I run a Social-First Digital Agency in Philadelphia. I’ve been building the company brick-by-brick since 2011. Before that, I was employed by others doing similar work in social media and strategy.
I love running my company, but it’s sometimes a real chore. Though social media feels established to me, it’s still virtually brand new to businesses, most of whom are still putting the entire strategy in the hands of a recent college grad or some traditional marketer without a fully set up Linkedin Profile.
I’d love to grow my agency into the next Ogilvy, Edelman, or Wieden Kennedy. I want to have the opportunity to show our clients how to do it right.
But there’s something I’d give it all up for: Running Twitter
“But Jeff, what do you think qualifies you to run Twitter?”
That’s a great question, I’m glad you asked. Sure, I haven’t run a multibillion dollar company before, but not to be rude, but what the fuck is Jack Dorsey currently doing? Where is Biz Stone? Where is Evan Williams? That’s right, all running barely successful or nearly drowning companies. And I’m certainly not seeing a bunch of brilliant ideas coming out of Twitter these days.
But that doesn’t necessarily mean I’m qualified, it just sheds light that maybe current leadership isn’t all that qualified to turn this ship around either.
Here’s the case for being put in charge of Twitter…
I’m been obsessively studying the entire social media landscape since 2008. During that time it has been my mission to understand the overlap between technology and human behavior. I’ve used nearly every app that has succeeded, and nearly every app that has failed. I’ve become an excellent judge for which apps will succeed and which will fail. Yes, I have been wildly critical of Facebook, but for the most part, I’ve had strong instincts about the industry tempered with both realism and optimism.
Now sure, many people could say that. So, what else…?
I’ve also written plenty about what I would do to fix Twitter. I’ve looked for ways for them to make money. I’ve looked for hacks to make it more conversational and engaged. I’ve used virtually every Twitter app, and been a hardcore user since its early days. I “get” Twitter, and I also “get” what my professional and personal contemporaries are frustrated by on Twitter. I spend plenty of money on Facebook ads, and we get amazing results. Yet I don’t spend on Twitter ads, and I can tell you exactly why.
Heck, I’m even going to interrupt this blog post to drop 25 ideas on you (some are repeats):
- Make links into cards, and give me 140 characters to comment.
- The first five hashtags don’t count.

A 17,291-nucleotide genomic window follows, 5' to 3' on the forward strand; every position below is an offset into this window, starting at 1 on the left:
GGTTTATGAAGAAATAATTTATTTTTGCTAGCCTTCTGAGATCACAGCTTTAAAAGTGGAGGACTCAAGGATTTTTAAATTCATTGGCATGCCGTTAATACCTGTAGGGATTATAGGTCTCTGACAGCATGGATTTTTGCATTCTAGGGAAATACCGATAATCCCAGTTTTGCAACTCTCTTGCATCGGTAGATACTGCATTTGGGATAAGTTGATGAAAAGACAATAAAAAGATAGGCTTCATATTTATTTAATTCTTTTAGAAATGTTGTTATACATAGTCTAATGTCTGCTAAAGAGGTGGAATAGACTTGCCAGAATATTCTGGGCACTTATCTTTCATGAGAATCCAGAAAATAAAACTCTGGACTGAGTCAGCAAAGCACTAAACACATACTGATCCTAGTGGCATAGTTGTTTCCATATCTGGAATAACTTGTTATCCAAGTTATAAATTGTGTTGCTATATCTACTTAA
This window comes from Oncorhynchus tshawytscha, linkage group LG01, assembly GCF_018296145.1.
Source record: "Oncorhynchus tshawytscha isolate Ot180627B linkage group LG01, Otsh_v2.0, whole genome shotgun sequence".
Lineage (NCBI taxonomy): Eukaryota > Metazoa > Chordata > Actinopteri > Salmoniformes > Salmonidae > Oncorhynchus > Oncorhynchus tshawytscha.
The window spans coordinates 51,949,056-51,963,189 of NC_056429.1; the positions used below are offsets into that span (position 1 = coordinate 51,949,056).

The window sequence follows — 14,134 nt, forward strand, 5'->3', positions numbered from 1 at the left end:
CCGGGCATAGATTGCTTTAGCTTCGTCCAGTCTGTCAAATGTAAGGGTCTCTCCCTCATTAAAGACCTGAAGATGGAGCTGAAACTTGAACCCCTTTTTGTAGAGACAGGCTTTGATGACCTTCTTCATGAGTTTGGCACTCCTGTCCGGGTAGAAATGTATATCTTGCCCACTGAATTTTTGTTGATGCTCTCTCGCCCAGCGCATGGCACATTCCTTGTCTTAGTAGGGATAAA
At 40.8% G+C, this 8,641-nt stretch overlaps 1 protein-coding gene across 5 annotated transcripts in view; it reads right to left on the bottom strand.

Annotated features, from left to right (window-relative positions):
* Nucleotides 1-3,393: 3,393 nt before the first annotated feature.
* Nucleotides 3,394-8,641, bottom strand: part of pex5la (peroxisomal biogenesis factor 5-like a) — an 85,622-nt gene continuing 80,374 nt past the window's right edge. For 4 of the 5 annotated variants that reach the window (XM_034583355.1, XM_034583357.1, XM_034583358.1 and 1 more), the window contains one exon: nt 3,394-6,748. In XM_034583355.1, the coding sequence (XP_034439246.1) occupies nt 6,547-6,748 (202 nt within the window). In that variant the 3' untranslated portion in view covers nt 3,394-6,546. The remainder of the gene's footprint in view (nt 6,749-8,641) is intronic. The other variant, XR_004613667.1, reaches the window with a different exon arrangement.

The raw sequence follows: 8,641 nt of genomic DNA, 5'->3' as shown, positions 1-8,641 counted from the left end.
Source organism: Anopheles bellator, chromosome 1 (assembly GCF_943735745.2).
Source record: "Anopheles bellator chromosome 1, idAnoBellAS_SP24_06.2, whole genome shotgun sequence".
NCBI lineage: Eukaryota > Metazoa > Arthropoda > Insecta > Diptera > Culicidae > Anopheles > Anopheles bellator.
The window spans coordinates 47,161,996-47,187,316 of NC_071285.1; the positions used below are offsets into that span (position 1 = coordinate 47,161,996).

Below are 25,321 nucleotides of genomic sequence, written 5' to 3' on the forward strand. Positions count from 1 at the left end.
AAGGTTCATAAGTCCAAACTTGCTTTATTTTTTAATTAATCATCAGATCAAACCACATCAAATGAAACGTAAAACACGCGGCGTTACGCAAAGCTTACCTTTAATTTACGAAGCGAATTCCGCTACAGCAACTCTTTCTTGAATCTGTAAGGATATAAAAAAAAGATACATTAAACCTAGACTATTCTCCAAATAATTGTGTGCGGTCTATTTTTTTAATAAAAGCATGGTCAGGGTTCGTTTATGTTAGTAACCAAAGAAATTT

- When searching hashtags show the number of people that use it, like Instagram.
- Add more trending topics and news
- Get rid of auto welcome DM’s…forever
- Provide email marketing level data for direct messages: opens, clicks, forwards
- Make it faster to create content. Add a button with quick links for text, photo, video, and live video.
- Create an Influencer Marketplace backend. Analyze: raw audience size numbers, engagement rate, and frequently mentioned topics.
- Let people monetize their account.
- Fix the damn ad editor! Hire a UX designer, look at what other platforms do better and improve it.
- Drop the price of ads. Make it ridiculously cheap until people buy or you can prove results.
- Make lists easily accessible. Swipe right and left to switch.
- Open up the API to make content posted to Twitter more dynamic and inline to keep people o nthe platform.
- Beef up Twitter search. Show more stats, show better stats. Present data visually.
- Fuck total numbers, eradicate spam accounts.
- Create a filtered feed but don’t make it default by default. Let people choose their homescreen (list, filtered or unfiltered home feed).
- Put favorite tweeters at the top of the screen (should look like Instagram stories)
- UI: put some space between the tweets so they look like cards.
- Build search into any stream (home, lists, etc)
- Make searching nearby a one tap action
- Introduce a pro plan
- Released unused or suspended usernames back into the wild
- Impose stiff penalties for harassment and threats
- Offer different views of twitter based on how people use it. Creators, vs curators vs spectators
- Make Jeff Gibbard CEO
The bottom line is, Twitter could do much worse than hiring an intelligent and outspoken Twitter advocate who routinely make suggestions for the platform, who understands the average user, who understands marketers, and who has studied and worked in the social media industry for the last decade. Like, for instance, they could keep doing the same crap they’re doing.